Columns

With 20/20 clarity, I see change ahead

I don’t remember ever having 20/20 vision. I got my first pair of glasses in fourth grade, my first pair of contacts at 15, and my eyesight continues to decline.

That’s why I’m really looking forward to this new year – I can finally see 2020! And every time I glimpse the date in my new calendars and planners, I smile. There’s just something exciting about turning a page.

2019 brought change to our household. In the fall, our third son moved into his own place, and we’re officially down to just one kid at home. That kid will graduate from college in the spring, and while he’ll likely stay with us while pursuing a second degree – our empty nest years are looming.

So far, meal planning has been the most challenging thing about our shrinking household. Because Sam works mainly evenings, I foresaw a lot of cooking for two in my future. As usual, my vision was faulty, because at least once a week there are five at my table.

When Zach moved out, I told him I hoped he’d join us for a weekly family meal. Our oldest son also lives nearby, and if I’m cooking for four, it’s certainly no stretch to make dinner for five.

The result? I now get to have my three in-town sons around my table on a regular basis, and nothing makes this mama’s heart happier. Besides, I haven’t yet mastered the art of cooking for three, let alone two.

The holidays revealed more opportunities for adapting. In recent years, our two youngest sons have been in charge of tree decorating. My penchant for holiday décor seems to grow each year, so it’s nice to leave the Christmas tree in their capable hands. However, this year, varying work schedules proved problematic.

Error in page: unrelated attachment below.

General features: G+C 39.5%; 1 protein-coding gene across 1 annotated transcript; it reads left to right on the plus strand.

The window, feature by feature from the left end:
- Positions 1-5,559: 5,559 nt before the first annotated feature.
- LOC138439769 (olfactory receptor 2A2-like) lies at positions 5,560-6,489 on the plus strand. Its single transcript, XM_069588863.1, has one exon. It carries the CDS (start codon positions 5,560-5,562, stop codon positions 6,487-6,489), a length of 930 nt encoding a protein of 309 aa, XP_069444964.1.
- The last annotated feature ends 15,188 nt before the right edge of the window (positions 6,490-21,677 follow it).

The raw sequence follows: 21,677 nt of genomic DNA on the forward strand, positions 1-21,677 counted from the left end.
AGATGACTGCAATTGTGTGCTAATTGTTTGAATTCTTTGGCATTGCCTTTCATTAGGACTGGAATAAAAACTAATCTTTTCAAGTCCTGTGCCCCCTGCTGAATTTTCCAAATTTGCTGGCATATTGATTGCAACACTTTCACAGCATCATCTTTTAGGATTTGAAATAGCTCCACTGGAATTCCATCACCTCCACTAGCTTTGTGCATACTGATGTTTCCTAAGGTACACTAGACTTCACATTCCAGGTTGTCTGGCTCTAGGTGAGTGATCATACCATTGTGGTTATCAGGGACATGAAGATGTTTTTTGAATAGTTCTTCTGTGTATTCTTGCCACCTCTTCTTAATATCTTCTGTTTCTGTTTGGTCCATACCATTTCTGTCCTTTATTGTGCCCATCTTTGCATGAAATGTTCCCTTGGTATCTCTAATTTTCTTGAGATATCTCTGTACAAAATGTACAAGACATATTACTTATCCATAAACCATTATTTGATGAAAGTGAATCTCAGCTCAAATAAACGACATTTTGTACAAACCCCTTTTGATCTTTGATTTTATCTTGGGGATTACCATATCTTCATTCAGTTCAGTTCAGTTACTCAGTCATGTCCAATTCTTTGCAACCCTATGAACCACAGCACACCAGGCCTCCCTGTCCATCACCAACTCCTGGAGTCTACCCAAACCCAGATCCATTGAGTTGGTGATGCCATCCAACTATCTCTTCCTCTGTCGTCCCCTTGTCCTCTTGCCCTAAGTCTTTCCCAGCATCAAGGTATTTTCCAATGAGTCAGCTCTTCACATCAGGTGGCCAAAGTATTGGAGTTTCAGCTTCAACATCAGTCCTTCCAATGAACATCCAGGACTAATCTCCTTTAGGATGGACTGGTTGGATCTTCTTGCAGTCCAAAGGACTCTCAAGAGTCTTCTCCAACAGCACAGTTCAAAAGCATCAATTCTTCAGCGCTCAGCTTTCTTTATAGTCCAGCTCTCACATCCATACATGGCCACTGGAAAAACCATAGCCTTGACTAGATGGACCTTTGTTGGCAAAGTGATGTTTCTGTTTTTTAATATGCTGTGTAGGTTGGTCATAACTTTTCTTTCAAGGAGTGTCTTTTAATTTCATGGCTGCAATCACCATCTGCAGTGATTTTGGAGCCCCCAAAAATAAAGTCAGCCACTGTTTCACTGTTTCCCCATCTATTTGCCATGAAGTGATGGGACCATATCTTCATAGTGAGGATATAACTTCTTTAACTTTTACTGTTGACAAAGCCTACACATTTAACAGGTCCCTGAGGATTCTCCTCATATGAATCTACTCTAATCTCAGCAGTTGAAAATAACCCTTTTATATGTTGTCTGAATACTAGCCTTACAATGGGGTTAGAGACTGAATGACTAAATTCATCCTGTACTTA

I’m all about problem solving, so for the first time in at least 25 years, Derek and I trimmed the tree by ourselves. What might have been melancholy became delightful. We took a lovely, romantic stroll down memory lane as we hung ornaments and remembered Christmases past.

Then came the cookie-decorating conflict.

In 2011, Sam made us a book featuring his treasured Christmas memories. In it he wrote, “I love making and decorating Christmas cookies with you.”

That was then.

This is now.

As usual, I baked dozens of sugar cookies, and then checked with our sons to see when they’d be available to frost and decorate them. Sam seemed ambivalent and told me to check with Zach.

I’ve never wanted to try to squeeze my sons into traditions that no longer fit, so I texted Zach, “How strongly do you feel about decorating Christmas cookies? I can leave them out for you guys to do when you come over Wednesday, or Dad and I can just do them tonight.”

He replied, “I don’t feel strongly either way.”

So for the first time in our 33-year marriage, Derek got to be part of the Christmas cookie fun. He’s artistically inclined, so our cookies looked fabulous. And honestly, I don’t much miss the Cyclops angels or graphically anatomically correct snowmen that our sons were inclined to include.IMG_20191216_194208217

Derek and I further simplified our holidays by skipping stuffing stockings for each other. Less shopping equaled less stress and more fun.

As someone who cherishes the familiar, and relishes ritual and tradition, I’ve been surprised at how readily I’ve adapted to this new season of our lives, and how eagerly I’m anticipating the unknowns that await.

Because whatever 2020 brings, the one thing I can clearly see ahead is change. And instead of dreading it, I’m choosing to embrace it.

Columns

Like the seasons, decorations come and go

It started small.

Several years ago, Mom was downsizing her autumn decorations and gave me a wicker cornucopia and a figurine of a Pilgrim woman carrying a basket of produce on one arm and a pumpkin in the other.